The closest one could get would be experiencing it. The word on the street is, you know it when you see it. Which begs the question: if God exists and wants to have a relationship with us, then why doesn't he give these experiences to everyone? I was a theist for the first half of my life and I never had one. I had to tell myself that much more mundane things were revelations from God, like coincidences or anything to which I could attach some sort of meaning where it wasn't obvious that any existed. Thankfully, it did eventually become clear that I was fooling myself.

Many theists do claim there is empirical evidence for the things they believe in, and they usually find themselves retreating to the personal revelation angle when these claims don't stand up to scrutiny. One can, of course, claim to have a personal revelation. But how is that of any real value to anyone who either hasn't experienced it or isn't already primed to believe? It's a bluff.
Last edited by SafeAsMilk on Jul 02, 2020 12:29 pm, edited 1 time in total.
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Re: "Evidence"

#8  Postby Cito di Pense » Jul 02, 2020 4:49 am

Gathering empirical evidence systematically is hard work. Claiming to have had a 'religious experience' is not.

Facing skepticism for making claims entirely free of contact with facts and which one cannot substantiate is not brave; it's stupid. It's often said that misery loves company; you can decide for yourself whether or not you think that's really the case.

Rek Init wrote:I continue doubt and remain skeptical that such things exist, but if it is the case, then it does seem like the wrong approach to ask a theist to demonstrate evidence as is so often done on these atheist streams. If that is the wrong approach, then what is a right or better approach? I haven't been able to come up with an answer for that except to go back into "spiritual seeking" of which I already have given up hope for, and now consider a complete waste of time.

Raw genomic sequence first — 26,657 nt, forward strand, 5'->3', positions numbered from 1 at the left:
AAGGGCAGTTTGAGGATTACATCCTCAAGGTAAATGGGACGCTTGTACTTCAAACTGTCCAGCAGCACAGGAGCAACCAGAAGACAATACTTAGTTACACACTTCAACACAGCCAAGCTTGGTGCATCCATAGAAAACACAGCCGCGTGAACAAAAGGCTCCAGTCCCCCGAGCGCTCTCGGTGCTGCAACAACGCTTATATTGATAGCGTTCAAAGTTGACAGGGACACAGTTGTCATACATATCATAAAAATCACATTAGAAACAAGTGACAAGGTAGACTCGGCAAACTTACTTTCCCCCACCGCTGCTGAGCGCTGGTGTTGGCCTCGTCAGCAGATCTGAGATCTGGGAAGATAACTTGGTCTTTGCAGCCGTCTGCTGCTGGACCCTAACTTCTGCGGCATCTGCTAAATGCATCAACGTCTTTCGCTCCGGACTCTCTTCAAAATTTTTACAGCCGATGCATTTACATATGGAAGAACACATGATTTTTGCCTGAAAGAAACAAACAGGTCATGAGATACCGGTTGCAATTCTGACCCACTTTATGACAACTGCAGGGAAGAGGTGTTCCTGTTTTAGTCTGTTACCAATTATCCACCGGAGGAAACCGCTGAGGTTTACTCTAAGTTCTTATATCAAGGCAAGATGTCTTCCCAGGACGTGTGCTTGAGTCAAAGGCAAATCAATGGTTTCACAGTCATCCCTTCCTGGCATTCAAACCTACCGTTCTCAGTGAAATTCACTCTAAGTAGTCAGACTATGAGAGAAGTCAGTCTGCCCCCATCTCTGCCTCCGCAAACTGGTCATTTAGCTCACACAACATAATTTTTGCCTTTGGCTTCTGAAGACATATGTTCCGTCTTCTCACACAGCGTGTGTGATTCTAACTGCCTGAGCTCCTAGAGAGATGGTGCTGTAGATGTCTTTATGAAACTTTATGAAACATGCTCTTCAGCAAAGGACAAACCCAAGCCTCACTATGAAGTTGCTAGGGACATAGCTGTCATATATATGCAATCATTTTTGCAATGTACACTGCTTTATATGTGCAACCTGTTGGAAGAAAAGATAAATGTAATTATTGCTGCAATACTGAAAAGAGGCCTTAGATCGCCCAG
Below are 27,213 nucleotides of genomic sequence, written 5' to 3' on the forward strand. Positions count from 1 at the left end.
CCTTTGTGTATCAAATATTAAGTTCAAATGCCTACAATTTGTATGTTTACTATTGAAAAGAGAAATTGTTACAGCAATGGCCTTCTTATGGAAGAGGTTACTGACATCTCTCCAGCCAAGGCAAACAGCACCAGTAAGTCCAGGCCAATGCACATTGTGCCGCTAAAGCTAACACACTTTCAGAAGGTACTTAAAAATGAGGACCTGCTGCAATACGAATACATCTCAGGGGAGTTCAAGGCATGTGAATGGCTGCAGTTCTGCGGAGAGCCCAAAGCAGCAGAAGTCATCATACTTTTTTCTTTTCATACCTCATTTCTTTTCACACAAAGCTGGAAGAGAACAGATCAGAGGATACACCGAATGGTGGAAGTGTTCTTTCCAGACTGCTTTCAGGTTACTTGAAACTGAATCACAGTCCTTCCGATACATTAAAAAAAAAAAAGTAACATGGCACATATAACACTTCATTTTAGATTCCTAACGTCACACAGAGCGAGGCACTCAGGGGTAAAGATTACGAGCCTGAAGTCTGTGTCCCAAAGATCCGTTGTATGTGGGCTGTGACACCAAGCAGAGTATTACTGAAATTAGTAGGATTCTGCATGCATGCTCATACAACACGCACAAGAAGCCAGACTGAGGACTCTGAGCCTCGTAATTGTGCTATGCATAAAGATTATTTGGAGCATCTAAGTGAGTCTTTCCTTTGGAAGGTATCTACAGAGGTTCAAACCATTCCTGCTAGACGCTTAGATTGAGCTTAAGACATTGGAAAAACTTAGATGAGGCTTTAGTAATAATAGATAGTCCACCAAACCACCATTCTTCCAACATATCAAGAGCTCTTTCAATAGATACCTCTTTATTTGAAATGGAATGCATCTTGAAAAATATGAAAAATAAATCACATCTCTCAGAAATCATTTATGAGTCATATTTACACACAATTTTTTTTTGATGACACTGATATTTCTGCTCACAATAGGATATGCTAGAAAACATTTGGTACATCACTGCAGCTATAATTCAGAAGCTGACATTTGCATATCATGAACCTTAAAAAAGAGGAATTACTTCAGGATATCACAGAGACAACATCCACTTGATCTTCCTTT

So why are you asking? If the aim is to induce people to reject religious faith, asking for evidence doesn't bear much fruit. If the aim is just not to give them a free pass, then if you don't like the question, it's on you to come up with a better one.
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Re: "Evidence"

#9  Postby Blackadder » Jul 02, 2020 6:55 am

Rek Init wrote: so I suppose I'm in agreement with Michael Ruse who argues very similarly that atheists who "demand/request evidence" from theists are essentially straw manning theists, since they're not claiming they can evidence the existence of God. They're simply claiming they believe in God, and will insist that scripture says the only direct evidence is the first-hand revelation, one's own direct experience of the Holy Spirit.


If theists stopped at "I believe in God and I don't need evidence for it." that would not be a problem, although your use of "straw-manning" is incorrect here.

But theists don't stop there. Most of them want others to share their beliefs, so they organise themselves and are are constantly proselytising and preaching to subvert the emotions of those who may be weak or vulnerable. Many of them happily relieve the poor and the gullible of what little money they have. Many get generous tax breaks that are denied to others. Many of them want to bring their beliefs into science education, the law, government, other people's personal lives. At which point those other people are entitled to ask, "where's your evidence?" You don't get to enjoy monetary advantages or tell me what I am allowed or not allowed to do without being challenged to substantiate the beliefs inside your head.
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Re: "Evidence"

#10  Postby Ironclad » Jul 02, 2020 7:56 am

It’s called Faith for good reason.
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Re: "Evidence"

#11  Postby Fenrir » Jul 02, 2020 9:19 am

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Religion: it only fails when you test it.-Thunderf00t.
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Re: "Evidence"

#12  Postby laklak » Jul 02, 2020 2:46 pm

The correct response to the above is "Go fuck yourself".

Works for me, anyway.
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Re: "Evidence"

#13  Postby Svartalf » Jul 02, 2020 2:49 pm

Actually, I think I may have found evidence of sock puppetry, anybody agree?
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Re: "Evidence"

#14  Postby dogsgod » Aug 24, 2020 10:12 pm

Cito di Pense wrote:So why are you asking? If the aim is to induce people to reject religious faith, asking for evidence doesn't bear much fruit. If the aim is just not to give them a free pass, then if you don't like the question, it's on you to come up with a better one.

One could ask the theist and the atheist what difference it makes, and why we should care either way?